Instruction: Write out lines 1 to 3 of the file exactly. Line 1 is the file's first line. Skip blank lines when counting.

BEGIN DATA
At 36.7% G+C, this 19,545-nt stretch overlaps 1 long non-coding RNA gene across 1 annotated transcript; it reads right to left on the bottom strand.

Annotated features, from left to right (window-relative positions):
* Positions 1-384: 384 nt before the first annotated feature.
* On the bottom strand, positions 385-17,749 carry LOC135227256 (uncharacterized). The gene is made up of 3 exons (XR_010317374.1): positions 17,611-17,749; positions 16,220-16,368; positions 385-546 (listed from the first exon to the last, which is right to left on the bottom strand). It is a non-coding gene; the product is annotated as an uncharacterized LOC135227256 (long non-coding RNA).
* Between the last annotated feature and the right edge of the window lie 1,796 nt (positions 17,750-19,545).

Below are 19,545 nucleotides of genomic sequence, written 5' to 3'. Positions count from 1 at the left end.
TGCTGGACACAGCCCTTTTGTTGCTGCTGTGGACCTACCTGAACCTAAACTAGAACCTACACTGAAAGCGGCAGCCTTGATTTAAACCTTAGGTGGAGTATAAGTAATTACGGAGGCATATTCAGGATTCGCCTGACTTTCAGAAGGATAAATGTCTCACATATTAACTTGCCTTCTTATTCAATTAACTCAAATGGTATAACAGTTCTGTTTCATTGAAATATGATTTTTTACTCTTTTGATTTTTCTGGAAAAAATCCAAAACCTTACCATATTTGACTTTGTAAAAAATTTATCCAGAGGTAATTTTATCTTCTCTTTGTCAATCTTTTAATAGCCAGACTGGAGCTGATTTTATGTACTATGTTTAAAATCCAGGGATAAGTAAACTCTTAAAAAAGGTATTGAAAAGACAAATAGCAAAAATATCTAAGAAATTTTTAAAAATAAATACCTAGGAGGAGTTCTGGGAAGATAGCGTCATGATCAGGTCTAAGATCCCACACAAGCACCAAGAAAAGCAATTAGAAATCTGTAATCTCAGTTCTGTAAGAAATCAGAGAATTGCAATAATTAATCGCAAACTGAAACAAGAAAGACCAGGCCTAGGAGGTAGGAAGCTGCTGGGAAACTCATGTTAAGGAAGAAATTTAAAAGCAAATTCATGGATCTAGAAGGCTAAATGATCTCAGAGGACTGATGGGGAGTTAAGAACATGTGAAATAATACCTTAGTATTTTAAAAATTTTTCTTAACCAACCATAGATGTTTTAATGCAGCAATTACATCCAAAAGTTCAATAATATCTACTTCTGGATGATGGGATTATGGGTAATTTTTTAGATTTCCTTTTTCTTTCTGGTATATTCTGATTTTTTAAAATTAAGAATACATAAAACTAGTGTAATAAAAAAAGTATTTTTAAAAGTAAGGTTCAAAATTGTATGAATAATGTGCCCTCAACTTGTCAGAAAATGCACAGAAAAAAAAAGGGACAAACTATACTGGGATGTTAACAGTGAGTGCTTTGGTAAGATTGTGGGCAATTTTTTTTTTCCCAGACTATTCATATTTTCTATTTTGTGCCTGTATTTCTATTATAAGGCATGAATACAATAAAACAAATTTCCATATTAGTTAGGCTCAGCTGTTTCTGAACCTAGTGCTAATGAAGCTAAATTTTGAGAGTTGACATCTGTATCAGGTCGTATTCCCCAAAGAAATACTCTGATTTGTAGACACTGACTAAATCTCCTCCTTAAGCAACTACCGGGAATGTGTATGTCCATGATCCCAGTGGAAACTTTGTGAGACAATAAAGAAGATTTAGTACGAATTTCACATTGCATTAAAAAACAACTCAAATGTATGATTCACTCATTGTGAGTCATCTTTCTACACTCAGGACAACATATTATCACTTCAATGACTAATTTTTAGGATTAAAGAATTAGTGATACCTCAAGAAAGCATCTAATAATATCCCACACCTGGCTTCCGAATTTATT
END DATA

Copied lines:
At 36.7% G+C, this 19,545-nt stretch overlaps 1 long non-coding RNA gene across 1 annotated transcript; it reads right to left on the bottom strand.

Annotated features, from left to right (window-relative positions):
* Positions 1-384: 384 nt before the first annotated feature.